Home for vets, Food for Kids in need
Sue Guinn Legg
Jul 19, 2012 at 4:29 PM
A local nonprofit group that managed to recruit enough support through Internet networking to open and operate a five-bedroom transitional shelter for homeless veterans in Johnson City has been devastated by a change of its name brought on by a conflict with a marketing slogan used by the Army National Guard.
Sandra Gruber, director of the grass-roots group formerly known as “Citizens Soldiers,” said, despite a patent on the 501c3 nonprofit organization’s trademark, the National Guard filed suit against the group earlier this year because of the “Citizen Soldier” marketing campaign the Guard has used since 2003.
“It would have cost us $10,000 to hire a lawyer and fight it. So what do you do? We changed our name about six weeks ago,” she said.
Since the name change, contributions to support the shelter that were raised almost entirely through Facebook have all but dried up. “People don’t recognize us, even people who know us,” Gruber said.
In the shelter’s first year of operation, its Facebook page raised more than $18,000 that covered all utilities and the lease on the five-bedroom home at 702 E. Myrtle Ave., known as Langland House for Veterans, where five formerly homeless veterans not only have a home but the support they need to work their way back to self sufficiency.
Under its new name, “Hughes Homes for Heros,” the group has lost many of the Facebook friends who helped the shelter flourish. On Wednesday Gruber posted the following somber update: “We will be taking a break from the page for awhile. We are in the process of trying to keep the house open and are taking other avenues to try and bring donations in. We have not received any donations in over a week so, with that being said, there is a very good possibility we will be closing the Langland at the end of the month. We still have the electricity bill due in three days of $383. If we don’t raise that, I have no other alternative but to close and use the (electricity) deposit to pay the outstanding bills. Can anyone save us?”
For anyone who wishes to help, the new Hughes Homes for Veterans Facebook page includes a PayPal link for donations. Or donations may be made by mail to Hughes Homes for Veterans, 702 E. Myrtle Ave., Johnson City, TN 37601.
More information about the shelter and how to it help keep it in operation may be obtained by calling Gruber at 557-9059 or 631-0222 or emailing email@example.com.
Less than three weeks out from start of the new school year, Second Harvest Food Bank’s Food for Kids program is gearing up.
Last year the Food for Kids program regularly provided take-home packages of kid-friendly foods to more than 4,100 students in Northeast Tennessee who do not have enough to eat at home. In 134 schools operated by 15 local school districts, children who receive Food for Kids packages have been identified by their teachers, counselors and nurses as being “chronically hungry” or with little or nothing to eat when they go home.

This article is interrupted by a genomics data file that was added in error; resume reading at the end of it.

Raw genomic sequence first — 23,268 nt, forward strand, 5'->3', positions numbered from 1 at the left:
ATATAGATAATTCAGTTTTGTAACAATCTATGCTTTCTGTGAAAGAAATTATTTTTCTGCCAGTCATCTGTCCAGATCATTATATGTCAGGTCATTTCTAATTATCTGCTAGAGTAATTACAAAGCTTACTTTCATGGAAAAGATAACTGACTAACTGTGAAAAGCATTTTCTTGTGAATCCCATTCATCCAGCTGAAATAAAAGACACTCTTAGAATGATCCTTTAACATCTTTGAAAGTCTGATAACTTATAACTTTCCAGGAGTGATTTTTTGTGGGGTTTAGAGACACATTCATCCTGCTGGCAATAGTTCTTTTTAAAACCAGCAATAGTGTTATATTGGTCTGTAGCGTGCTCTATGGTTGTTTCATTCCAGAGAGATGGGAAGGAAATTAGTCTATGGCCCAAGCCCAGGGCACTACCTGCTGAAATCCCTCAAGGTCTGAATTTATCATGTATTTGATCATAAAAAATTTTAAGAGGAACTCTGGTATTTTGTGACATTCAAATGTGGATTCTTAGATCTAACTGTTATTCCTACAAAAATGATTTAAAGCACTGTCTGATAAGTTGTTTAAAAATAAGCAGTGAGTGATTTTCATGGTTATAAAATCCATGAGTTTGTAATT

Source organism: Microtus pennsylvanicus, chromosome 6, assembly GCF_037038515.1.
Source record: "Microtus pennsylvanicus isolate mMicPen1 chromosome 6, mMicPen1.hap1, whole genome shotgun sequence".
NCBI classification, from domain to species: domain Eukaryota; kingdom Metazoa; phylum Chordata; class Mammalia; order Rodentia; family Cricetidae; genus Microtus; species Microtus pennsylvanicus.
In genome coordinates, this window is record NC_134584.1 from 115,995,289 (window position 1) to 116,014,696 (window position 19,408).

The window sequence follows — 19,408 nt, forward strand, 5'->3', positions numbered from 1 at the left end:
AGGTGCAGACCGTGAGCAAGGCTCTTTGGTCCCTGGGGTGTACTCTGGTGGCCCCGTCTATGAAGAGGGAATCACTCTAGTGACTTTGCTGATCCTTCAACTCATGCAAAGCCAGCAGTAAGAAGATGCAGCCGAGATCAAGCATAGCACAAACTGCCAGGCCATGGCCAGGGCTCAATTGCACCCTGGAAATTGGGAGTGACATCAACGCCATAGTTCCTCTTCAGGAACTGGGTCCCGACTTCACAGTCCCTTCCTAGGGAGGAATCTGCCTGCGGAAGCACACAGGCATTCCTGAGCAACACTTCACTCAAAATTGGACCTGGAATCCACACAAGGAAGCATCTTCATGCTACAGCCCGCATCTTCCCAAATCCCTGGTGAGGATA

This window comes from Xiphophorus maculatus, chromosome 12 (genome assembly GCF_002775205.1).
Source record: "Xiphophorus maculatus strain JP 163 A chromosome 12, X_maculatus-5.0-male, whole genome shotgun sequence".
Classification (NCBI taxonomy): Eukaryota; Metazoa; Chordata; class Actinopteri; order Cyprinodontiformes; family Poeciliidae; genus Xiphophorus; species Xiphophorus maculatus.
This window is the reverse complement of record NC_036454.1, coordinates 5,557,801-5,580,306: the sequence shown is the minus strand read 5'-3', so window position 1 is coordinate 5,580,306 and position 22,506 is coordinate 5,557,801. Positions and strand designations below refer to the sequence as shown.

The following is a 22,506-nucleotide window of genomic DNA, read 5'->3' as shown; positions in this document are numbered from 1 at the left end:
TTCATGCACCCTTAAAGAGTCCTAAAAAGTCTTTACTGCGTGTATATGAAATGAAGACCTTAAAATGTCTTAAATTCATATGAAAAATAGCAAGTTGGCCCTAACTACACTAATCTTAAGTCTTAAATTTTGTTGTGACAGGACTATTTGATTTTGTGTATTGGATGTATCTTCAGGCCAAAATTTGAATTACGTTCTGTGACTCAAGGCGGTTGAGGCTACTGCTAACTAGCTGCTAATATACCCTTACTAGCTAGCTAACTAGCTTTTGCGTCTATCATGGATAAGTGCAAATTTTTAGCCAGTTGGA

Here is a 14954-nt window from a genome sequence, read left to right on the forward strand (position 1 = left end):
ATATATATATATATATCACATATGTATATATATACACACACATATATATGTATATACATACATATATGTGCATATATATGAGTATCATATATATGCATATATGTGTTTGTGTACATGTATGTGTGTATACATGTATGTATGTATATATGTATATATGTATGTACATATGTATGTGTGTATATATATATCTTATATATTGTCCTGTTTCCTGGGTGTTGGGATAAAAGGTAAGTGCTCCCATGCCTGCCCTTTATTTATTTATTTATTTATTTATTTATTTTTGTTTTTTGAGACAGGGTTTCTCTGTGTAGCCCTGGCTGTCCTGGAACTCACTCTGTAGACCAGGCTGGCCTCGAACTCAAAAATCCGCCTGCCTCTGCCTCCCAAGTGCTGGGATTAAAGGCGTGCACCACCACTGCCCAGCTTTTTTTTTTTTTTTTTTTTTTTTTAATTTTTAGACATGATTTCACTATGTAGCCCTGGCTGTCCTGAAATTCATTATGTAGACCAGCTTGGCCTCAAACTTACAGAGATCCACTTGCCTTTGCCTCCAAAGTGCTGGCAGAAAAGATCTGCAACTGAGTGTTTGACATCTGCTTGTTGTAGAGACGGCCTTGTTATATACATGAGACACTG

To ease their hunger in the hours between the free and reduced price meals they receive at school, the program provides a package of nonperishable, nutrition rich and kid friendly food items every other week throughout the school year. The packages are made possible by the financial support of individuals, corporations, civic clubs and churches who sponsor the children and the help of food bank volunteers and teachers, students and parents at each school.
While the more than 4,000 local children served by the program last year represented a 12 percent increase over the previous school year, hunger studies conducted locally by the national Feeding America food bank network show many more local children are “food insecure” — at risk of chronic hunger and in need of the supplemental food the program provides.
When school begins in early August, Second Harvest will once again be asking schools for help identifying students in need of food assistance and sending out appeal letters to individuals, corporations, foundations, civic clubs and churches whose sponsorships have made the program possible in the past.
Last year, the food bank purchased $380,000 worth of food for Food for Kids program and Second Harvest will be challenged to meet that tall order again this year.
“We start every year with very few sponsors and recruit big time until we send out those August letters,” Rhonda Chafin, the food bank’s executive director, said. “It’s $93 to sponsor a child for the entire school year. It’s two bags (of food) every month except December and May when we do one bag. It’s snacks and meals that may be just a little can of stew that they can pop the top off of and eat it cold if they have to. We hope they don’t have to do it that way but we know they sometimes have to. We put in peanut butter every other month because peanut butter really helps a lot.”
For anyone who would like to help, donations earmarked for “Food for Kids” may be made by mail to Second Harvest Food Bank of Northeast Tennessee, 127 Dillon Court, Gray, TN 37615; or online at www.networkforgood.org. More information about the program, including volunteer opportunities, may be obtained by calling the food bank at 477-4053.
If there is a need or a project in your neighborhood the Good Neighbor column can assist with, contact Sue Guinn Legg at firstname.lastname@example.org, P.O. Box 1717, Johnson City, TN 37605 1717 or 929-3111, ext. 335.